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I have blogged a number of times in the past about the relationship between finitary (or “hard”, or “quantitative”) analysis, and infinitary (or “soft”, or “qualitative”) analysis. One way to connect the two types of analysis is via compactness arguments (and more specifically, contradiction and compactness arguments); such arguments can convert qualitative properties (such as continuity) to quantitative properties (such as bounded), basically because of the fundamental fact that continuous functions on a compact space are bounded (or the closely related fact that sequentially continuous functions on a sequentially compact space are bounded).
A key stage in any such compactness argument is the following: one has a sequence of “quantitative” or “finitary” objects or spaces, and one has to somehow end up with a “qualitative” or “infinitary” limit object or limit space. One common way to achieve this is to embed everything inside some universal space and then use some weak compactness property of that space, such as the Banach-Alaoglu theorem (or its sequential counterpart). This is for instance the idea behind the Furstenberg correspondence principle relating ergodic theory to combinatorics; see for instance this post of mine on this topic.
However, there is a slightly different approach, which I will call ultralimit analysis, which proceeds via the machinery of ultrafilters and ultraproducts; typically, the limit objects one constructs are now the ultraproducts (or ultralimits) of the original objects . There are two main facts that make ultralimit analysis powerful. The first is that one can take ultralimits of arbitrary sequences of objects, as opposed to more traditional tools such as metric completions, which only allow one to take limits of Cauchy sequences of objects. The second fact is Los’s theorem, which tells us that is an elementary limit of the (i.e. every sentence in first-order logic which is true for the for large enough, is true for ). This existence of elementary limits is a manifestation of the compactness theorem in logic; see this earlier blog post for more discussion. So we see that compactness methods and ultrafilter methods are closely intertwined. (See also my earlier class notes for a related connection between ultrafilters and compactness.)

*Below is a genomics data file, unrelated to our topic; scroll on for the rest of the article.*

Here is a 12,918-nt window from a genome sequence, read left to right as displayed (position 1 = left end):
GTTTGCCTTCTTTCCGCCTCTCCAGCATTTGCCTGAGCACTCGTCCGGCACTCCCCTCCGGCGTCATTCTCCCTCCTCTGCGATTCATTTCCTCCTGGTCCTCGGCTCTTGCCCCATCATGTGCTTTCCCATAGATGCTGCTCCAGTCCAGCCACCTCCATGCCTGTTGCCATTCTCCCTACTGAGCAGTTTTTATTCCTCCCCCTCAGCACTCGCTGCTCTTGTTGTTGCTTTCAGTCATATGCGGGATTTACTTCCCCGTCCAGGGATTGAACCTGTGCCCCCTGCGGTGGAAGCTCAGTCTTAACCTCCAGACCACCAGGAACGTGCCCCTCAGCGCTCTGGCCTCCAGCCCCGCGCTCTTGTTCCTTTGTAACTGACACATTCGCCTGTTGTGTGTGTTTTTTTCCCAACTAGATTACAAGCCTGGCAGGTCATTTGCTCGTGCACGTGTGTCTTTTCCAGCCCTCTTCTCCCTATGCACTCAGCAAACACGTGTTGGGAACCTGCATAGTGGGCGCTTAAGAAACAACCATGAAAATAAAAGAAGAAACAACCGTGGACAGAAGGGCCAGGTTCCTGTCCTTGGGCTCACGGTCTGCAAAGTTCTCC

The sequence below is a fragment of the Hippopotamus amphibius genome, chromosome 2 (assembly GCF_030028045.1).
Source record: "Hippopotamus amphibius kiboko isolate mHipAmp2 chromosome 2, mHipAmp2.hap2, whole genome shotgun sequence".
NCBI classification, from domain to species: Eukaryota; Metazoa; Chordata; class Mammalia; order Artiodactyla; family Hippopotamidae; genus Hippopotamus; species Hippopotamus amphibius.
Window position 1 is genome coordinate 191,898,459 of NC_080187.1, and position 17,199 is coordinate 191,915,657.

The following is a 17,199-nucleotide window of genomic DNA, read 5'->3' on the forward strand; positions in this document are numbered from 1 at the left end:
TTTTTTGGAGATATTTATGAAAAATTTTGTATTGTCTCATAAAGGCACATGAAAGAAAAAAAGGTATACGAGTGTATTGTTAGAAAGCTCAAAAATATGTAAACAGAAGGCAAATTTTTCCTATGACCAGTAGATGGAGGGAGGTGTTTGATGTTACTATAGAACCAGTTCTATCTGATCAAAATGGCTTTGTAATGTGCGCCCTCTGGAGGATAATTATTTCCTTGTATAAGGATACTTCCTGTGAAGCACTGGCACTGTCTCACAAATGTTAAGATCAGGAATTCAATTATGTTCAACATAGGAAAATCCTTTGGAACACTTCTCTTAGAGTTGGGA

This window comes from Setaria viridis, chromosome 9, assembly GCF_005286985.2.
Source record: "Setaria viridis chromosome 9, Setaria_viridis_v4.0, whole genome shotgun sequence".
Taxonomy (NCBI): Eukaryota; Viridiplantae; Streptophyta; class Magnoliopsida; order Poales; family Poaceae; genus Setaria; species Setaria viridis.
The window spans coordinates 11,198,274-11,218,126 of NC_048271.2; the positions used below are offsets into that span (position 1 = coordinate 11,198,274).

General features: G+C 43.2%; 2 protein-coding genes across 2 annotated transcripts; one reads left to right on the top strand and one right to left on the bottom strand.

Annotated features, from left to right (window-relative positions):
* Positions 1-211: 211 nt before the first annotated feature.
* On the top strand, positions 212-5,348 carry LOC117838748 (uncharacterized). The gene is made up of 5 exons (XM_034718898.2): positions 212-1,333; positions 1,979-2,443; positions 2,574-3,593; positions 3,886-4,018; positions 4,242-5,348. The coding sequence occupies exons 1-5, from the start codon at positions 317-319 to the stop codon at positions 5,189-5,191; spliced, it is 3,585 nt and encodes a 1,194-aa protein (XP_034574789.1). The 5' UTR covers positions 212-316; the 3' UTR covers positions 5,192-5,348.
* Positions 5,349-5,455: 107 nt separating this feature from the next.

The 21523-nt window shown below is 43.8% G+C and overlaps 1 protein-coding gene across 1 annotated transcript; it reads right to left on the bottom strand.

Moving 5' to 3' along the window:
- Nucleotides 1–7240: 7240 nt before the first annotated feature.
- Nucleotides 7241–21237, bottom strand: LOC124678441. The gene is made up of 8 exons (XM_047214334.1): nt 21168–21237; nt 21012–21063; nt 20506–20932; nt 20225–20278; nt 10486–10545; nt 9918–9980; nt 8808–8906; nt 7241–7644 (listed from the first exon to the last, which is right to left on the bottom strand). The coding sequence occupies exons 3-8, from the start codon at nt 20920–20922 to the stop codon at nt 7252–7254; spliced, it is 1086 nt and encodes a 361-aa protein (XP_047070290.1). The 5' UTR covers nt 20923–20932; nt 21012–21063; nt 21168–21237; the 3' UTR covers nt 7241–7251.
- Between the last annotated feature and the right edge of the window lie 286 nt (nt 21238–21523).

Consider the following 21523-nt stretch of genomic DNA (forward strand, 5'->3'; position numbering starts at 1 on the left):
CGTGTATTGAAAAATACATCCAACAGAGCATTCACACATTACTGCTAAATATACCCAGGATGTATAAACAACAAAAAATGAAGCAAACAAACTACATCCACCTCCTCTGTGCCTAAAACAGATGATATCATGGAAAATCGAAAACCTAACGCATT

Ultralimit analysis is very closely related to nonstandard analysis. I already discussed some aspects of this relationship in an earlier post, and will expand upon it at the bottom of this post. Roughly speaking, the relationship between ultralimit analysis and nonstandard analysis is analogous to the relationship between measure theory and probability theory.
To illustrate how ultralimit analysis is actually used in practice, I will show later in this post how to take a qualitative infinitary theory – in this case, basic algebraic geometry – and apply ultralimit analysis to then deduce a quantitative version of this theory, in which the complexity of the various algebraic sets and varieties that appear as outputs are controlled uniformly by the complexity of the inputs. The point of this exercise is to show how ultralimit analysis allows for a relatively painless conversion back and forth between the quantitative and qualitative worlds, though in some cases the quantitative translation of a qualitative result (or vice versa) may be somewhat unexpected. In an upcoming paper of myself, Ben Green, and Emmanuel Breuillard (announced in the previous blog post), we will rely on ultralimit analysis to reduce the messiness of various quantitative arguments by replacing them with a qualitative setting in which the theory becomes significantly cleaner.
For sake of completeness, I also redo some earlier instances of the correspondence principle via ultralimit analysis, namely the deduction of the quantitative Gromov theorem from the qualitative one, and of Szemerédi’s theorem from the Furstenberg recurrence theorem, to illustrate how close the two techniques are to each other.